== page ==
SAN DIEGO (CN) — Californians who subscribed to cooking, home improvement and women’s interest magazines published by the Hearst media conglomerate will see their false advertising class action proceed as a federal judge this week declined the company’s request to dismiss their case.
U.S. District Judge William Hayes found California magazine subscribers sufficiently alleged Hearst violated the state’s Automatic Renewal Law and Unfair Competition Law through its alleged false advertising of temporary one and two-year magazine subscriptions.
The women claim after paying for the temporary subscriptions, they were included in an automatic annual renewal program and their credit cards were charged without their consent.
Fenella Arnold, Kelly Nakai and Michelle Ruppert sued Hearst Magazine Media Inc. in 2019 for being automatically charged for subscriptions to Food Network Magazine, HGTV Magazine, Good Housekeeping, Woman’s Day and Oprah Magazine after signing up for the advertised temporary subscriptions.
Had they known they would be charged upwards of $34.97 in the automatic renewal scheme after paying as little as $2.00 for a one-year magazine subscription, the women claim they would not have purchased the magazine subscriptions.
They also claimed disclosures which notified them of the automatic renewal programs through payment portals on the magazine websites’ were written in smaller type than surrounding text. Disclosures made in order confirmation emails were also written in small type, according to Williams’ synopsis of the case.
At least 26 states have implemented their own automatic renewal laws, which are considered an extension of consumer cyber security measures. California’s law, first adopted in 2010, was amended in 2018 to include new requirements for disclosures related to free gifts and trials, affirmative consent to an offer under special pricing and allowing consumers to cancel offers online.
At its core, the law requires “automatic renewal offer terms” be presented in a “clear and conspicuous” manner, including whether the subscription continues until the consumer cancels it and if recurring charges will be posted to a consumer’s credit card.
The law also requires those disclosures be “in larger type than the surrounding text, or in contrasting type, font, or color to the surrounding text of the same size, or set off from the surrounding text of the same size by symbols or other marks, in a manner that clearly calls attention to the language.”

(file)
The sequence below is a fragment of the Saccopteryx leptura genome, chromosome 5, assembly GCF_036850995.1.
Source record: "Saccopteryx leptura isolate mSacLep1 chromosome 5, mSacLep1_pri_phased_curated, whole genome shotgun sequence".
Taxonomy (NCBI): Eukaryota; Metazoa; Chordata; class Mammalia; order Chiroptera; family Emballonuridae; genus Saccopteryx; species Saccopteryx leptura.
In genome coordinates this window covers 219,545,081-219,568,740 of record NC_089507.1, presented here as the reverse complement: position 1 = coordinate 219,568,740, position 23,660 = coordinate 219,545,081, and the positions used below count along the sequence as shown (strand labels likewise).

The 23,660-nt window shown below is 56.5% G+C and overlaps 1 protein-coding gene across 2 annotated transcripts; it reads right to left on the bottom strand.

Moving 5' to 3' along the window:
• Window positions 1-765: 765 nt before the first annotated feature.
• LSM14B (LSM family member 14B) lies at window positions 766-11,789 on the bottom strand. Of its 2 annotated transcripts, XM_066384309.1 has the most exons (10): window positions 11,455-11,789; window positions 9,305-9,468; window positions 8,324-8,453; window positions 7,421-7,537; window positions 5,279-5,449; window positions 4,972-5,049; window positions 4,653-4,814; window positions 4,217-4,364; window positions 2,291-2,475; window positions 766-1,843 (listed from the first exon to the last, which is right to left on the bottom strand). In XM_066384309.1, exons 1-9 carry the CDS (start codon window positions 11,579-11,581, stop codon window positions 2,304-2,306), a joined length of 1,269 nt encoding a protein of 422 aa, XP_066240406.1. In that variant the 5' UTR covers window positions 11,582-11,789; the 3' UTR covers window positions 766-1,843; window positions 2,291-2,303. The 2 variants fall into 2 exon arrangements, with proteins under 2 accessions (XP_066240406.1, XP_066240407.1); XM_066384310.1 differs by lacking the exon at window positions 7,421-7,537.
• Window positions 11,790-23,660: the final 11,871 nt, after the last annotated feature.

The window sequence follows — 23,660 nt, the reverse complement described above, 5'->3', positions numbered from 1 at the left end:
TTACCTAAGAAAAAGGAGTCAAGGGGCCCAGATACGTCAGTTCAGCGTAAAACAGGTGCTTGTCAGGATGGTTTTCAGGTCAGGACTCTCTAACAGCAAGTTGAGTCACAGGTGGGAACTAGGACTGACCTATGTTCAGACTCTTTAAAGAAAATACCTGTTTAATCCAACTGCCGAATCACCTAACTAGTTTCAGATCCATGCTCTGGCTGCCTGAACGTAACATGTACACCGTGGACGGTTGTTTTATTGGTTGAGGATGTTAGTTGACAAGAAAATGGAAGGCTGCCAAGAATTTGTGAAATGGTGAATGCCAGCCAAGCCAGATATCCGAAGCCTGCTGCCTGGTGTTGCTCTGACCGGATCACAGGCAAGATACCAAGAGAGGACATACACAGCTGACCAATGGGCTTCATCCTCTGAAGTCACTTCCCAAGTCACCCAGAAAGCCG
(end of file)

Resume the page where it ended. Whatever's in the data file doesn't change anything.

In their lawsuit, the women claim at each step in the magazine subscription purchase process, there were no disclosures alerting them to the automatic renewal.
“Plaintiffs identify the allegedly deceptive terms on specific advertisements, emails, and webpages, as well as the dates when plaintiffs received the advertisements and emails or viewed the webpages,” Hayes wrote in his 15-page order declining to dismiss the case.
“Plaintiffs attach copies of defendants’ paper forms, emails, and webpages in their possession to the complaint, which support plaintiffs’ allegations that the terms of the continuous service program were not presented at all or were presented in text smaller than the surrounding text.”
But because the women did not claim they intended to purchase any of Hearst’s two dozen magazines in the future, and therefore would not suffer a potential future injury, Hayes dismissed their claim for injunctive relief.
The class members are represented by La Jolla, California-based attorneys James Hannink and Zach Dostart of Dostart Hannink & Coveney. Hearst Magazine Media Inc. and GDS Global Inc. are represented by Hearst General Counsel Jonathan Donnellan and Greenberg Traurig attorney Robert Herrington.
Attorneys for both parties did not immediately return phone and email requests for comment.